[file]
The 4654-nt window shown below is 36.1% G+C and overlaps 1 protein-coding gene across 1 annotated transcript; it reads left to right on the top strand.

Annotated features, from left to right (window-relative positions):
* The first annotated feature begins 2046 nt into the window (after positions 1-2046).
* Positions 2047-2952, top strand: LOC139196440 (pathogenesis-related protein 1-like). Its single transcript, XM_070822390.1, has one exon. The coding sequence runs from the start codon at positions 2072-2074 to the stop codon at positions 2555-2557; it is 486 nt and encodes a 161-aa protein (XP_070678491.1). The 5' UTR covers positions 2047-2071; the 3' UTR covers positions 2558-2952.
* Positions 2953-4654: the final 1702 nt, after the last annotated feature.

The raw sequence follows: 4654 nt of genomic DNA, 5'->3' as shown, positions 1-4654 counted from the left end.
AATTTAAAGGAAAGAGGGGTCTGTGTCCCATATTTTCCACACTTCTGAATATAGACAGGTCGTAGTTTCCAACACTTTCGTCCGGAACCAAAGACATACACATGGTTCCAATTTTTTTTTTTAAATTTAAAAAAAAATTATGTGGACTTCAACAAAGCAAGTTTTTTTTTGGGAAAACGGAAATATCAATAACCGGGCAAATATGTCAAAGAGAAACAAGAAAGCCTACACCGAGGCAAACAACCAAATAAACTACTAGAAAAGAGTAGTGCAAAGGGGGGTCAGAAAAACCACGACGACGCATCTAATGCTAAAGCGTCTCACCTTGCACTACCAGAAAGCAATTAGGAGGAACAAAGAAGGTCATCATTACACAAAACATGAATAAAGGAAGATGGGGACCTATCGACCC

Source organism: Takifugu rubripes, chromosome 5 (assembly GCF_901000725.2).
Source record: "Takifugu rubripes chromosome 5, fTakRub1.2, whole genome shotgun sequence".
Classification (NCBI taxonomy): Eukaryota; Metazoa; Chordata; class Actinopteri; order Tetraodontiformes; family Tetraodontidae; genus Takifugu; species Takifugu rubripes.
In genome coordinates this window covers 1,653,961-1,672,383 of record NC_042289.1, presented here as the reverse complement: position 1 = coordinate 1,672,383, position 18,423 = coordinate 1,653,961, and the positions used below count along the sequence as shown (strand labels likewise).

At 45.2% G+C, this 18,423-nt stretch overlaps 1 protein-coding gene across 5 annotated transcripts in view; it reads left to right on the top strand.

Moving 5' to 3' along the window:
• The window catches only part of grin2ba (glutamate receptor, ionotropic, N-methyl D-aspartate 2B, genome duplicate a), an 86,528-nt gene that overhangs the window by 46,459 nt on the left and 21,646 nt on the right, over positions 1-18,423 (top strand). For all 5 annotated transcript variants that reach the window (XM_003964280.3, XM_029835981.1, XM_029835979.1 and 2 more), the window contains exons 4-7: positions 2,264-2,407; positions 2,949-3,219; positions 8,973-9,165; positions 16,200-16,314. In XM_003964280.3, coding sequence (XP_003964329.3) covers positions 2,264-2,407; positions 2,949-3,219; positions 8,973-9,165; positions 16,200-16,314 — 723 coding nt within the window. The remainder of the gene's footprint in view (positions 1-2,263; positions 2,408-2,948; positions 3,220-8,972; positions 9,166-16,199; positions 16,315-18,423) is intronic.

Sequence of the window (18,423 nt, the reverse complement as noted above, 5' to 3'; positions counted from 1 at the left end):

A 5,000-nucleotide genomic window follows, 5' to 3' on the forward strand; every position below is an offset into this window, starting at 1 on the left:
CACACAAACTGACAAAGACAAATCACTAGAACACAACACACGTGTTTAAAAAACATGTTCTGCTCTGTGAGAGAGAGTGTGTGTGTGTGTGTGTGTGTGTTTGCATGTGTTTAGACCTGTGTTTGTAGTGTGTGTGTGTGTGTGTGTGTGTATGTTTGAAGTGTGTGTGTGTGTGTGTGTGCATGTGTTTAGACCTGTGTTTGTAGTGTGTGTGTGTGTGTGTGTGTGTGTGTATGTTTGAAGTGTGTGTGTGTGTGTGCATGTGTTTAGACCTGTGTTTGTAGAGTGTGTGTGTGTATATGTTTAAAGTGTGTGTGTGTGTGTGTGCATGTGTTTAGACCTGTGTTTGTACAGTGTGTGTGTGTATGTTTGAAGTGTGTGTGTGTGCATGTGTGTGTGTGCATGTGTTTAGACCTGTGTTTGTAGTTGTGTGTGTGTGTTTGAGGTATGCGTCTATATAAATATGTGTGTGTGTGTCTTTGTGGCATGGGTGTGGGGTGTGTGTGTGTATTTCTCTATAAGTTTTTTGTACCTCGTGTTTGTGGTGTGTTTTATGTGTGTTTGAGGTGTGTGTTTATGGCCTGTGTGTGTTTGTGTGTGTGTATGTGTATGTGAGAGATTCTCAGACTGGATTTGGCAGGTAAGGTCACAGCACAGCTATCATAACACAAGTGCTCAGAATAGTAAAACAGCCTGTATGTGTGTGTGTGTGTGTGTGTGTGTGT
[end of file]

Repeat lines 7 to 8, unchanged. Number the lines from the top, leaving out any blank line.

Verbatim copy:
AATTTAAAGGAAAGAGGGGTCTGTGTCCCATATTTTCCACACTTCTGAATATAGACAGGTCGTAGTTTCCAACACTTTCGTCCGGAACCAAAGACATACACATGGTTCCAATTTTTTTTTTTAAATTTAAAAAAAAATTATGTGGACTTCAACAAAGCAAGTTTTTTTTTGGGAAAACGGAAATATCAATAACCGGGCAAATATGTCAAAGAGAAACAAGAAAGCCTACACCGAGGCAAACAACCAAATAAACTACTAGAAAAGAGTAGTGCAAAGGGGGGTCAGAAAAACCACGACGACGCATCTAATGCTAAAGCGTCTCACCTTGCACTACCAGAAAGCAATTAGGAGGAACAAAGAAGGTCATCATTACACAAAACATGAATAAAGGAAGATGGGGACCTATCGACCC

Source organism: Takifugu rubripes, chromosome 5 (assembly GCF_901000725.2).